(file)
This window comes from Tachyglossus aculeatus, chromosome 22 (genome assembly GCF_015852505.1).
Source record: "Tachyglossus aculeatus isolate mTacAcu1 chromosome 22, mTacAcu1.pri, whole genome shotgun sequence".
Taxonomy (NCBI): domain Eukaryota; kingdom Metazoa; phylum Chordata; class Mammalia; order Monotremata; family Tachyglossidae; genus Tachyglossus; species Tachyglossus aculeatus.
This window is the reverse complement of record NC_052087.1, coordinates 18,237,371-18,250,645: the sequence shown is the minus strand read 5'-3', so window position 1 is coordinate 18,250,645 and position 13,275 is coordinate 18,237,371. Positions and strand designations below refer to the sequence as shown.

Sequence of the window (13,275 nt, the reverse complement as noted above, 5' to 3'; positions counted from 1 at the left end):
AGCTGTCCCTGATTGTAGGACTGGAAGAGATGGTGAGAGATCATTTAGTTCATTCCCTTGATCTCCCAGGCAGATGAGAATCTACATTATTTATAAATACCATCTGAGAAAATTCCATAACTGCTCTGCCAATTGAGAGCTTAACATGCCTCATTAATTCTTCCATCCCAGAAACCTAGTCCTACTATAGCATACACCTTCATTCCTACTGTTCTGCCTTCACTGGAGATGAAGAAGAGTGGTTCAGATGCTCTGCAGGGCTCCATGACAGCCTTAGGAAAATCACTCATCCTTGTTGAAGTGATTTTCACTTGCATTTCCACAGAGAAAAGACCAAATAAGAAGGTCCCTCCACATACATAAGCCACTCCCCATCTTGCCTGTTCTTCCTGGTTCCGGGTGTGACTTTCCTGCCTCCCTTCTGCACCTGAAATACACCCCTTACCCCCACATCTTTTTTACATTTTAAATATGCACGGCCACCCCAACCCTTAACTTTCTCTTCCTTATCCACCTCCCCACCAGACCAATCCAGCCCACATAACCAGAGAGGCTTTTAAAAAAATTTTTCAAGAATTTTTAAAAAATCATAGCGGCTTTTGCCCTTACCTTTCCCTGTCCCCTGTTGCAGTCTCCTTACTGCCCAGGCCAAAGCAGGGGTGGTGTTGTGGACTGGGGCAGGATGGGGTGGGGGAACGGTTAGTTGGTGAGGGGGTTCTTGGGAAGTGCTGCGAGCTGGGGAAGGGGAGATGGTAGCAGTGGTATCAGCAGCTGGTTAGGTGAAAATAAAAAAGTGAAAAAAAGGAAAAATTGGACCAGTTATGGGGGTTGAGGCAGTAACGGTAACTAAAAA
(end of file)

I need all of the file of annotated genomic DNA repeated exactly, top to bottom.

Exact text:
This window comes from Tachyglossus aculeatus, chromosome 22 (genome assembly GCF_015852505.1).
Source record: "Tachyglossus aculeatus isolate mTacAcu1 chromosome 22, mTacAcu1.pri, whole genome shotgun sequence".
Taxonomy (NCBI): domain Eukaryota; kingdom Metazoa; phylum Chordata; class Mammalia; order Monotremata; family Tachyglossidae; genus Tachyglossus; species Tachyglossus aculeatus.
This window is the reverse complement of record NC_052087.1, coordinates 18,237,371-18,250,645: the sequence shown is the minus strand read 5'-3', so window position 1 is coordinate 18,250,645 and position 13,275 is coordinate 18,237,371. Positions and strand designations below refer to the sequence as shown.

Sequence of the window (13,275 nt, the reverse complement as noted above, 5' to 3'; positions counted from 1 at the left end):
AGCTGTCCCTGATTGTAGGACTGGAAGAGATGGTGAGAGATCATTTAGTTCATTCCCTTGATCTCCCAGGCAGATGAGAATCTACATTATTTATAAATACCATCTGAGAAAATTCCATAACTGCTCTGCCAATTGAGAGCTTAACATGCCTCATTAATTCTTCCATCCCAGAAACCTAGTCCTACTATAGCATACACCTTCATTCCTACTGTTCTGCCTTCACTGGAGATGAAGAAGAGTGGTTCAGATGCTCTGCAGGGCTCCATGACAGCCTTAGGAAAATCACTCATCCTTGTTGAAGTGATTTTCACTTGCATTTCCACAGAGAAAAGACCAAATAAGAAGGTCCCTCCACATACATAAGCCACTCCCCATCTTGCCTGTTCTTCCTGGTTCCGGGTGTGACTTTCCTGCCTCCCTTCTGCACCTGAAATACACCCCTTACCCCCACATCTTTTTTACATTTTAAATATGCACGGCCACCCCAACCCTTAACTTTCTCTTCCTTATCCACCTCCCCACCAGACCAATCCAGCCCACATAACCAGAGAGGCTTTTAAAAAAATTTTTCAAGAATTTTTAAAAAATCATAGCGGCTTTTGCCCTTACCTTTCCCTGTCCCCTGTTGCAGTCTCCTTACTGCCCAGGCCAAAGCAGGGGTGGTGTTGTGGACTGGGGCAGGATGGGGTGGGGGAACGGTTAGTTGGTGAGGGGGTTCTTGGGAAGTGCTGCGAGCTGGGGAAGGGGAGATGGTAGCAGTGGTATCAGCAGCTGGTTAGGTGAAAATAAAAAAGTGAAAAAAAGGAAAAATTGGACCAGTTATGGGGGTTGAGGCAGTAACGGTAACTAAAAA